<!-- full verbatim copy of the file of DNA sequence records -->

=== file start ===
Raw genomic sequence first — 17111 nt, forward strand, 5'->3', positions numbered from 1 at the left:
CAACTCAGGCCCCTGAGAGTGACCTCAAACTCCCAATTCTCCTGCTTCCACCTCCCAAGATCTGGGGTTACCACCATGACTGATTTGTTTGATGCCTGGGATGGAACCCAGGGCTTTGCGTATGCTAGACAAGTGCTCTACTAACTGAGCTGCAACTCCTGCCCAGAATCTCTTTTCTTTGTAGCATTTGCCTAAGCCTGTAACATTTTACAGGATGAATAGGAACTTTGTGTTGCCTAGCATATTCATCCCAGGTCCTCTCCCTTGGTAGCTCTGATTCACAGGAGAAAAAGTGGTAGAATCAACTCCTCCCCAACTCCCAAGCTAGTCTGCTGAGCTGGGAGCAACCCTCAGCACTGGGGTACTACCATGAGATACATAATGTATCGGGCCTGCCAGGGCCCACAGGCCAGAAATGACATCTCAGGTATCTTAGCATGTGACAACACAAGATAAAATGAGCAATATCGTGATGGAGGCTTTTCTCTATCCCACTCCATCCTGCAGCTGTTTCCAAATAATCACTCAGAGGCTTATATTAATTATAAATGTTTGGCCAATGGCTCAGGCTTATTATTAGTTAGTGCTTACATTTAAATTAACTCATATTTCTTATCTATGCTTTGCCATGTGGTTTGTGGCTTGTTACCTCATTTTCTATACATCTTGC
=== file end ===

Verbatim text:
Raw genomic sequence first — 17111 nt, forward strand, 5'->3', positions numbered from 1 at the left:
CAACTCAGGCCCCTGAGAGTGACCTCAAACTCCCAATTCTCCTGCTTCCACCTCCCAAGATCTGGGGTTACCACCATGACTGATTTGTTTGATGCCTGGGATGGAACCCAGGGCTTTGCGTATGCTAGACAAGTGCTCTACTAACTGAGCTGCAACTCCTGCCCAGAATCTCTTTTCTTTGTAGCATTTGCCTAAGCCTGTAACATTTTACAGGATGAATAGGAACTTTGTGTTGCCTAGCATATTCATCCCAGGTCCTCTCCCTTGGTAGCTCTGATTCACAGGAGAAAAAGTGGTAGAATCAACTCCTCCCCAACTCCCAAGCTAGTCTGCTGAGCTGGGAGCAACCCTCAGCACTGGGGTACTACCATGAGATACATAATGTATCGGGCCTGCCAGGGCCCACAGGCCAGAAATGACATCTCAGGTATCTTAGCATGTGACAACACAAGATAAAATGAGCAATATCGTGATGGAGGCTTTTCTCTATCCCACTCCATCCTGCAGCTGTTTCCAAATAATCACTCAGAGGCTTATATTAATTATAAATGTTTGGCCAATGGCTCAGGCTTATTATTAGTTAGTGCTTACATTTAAATTAACTCATATTTCTTATCTATGCTTTGCCATGTGGTTTGTGGCTTGTTACCTCATTTTCTATACATCTTGC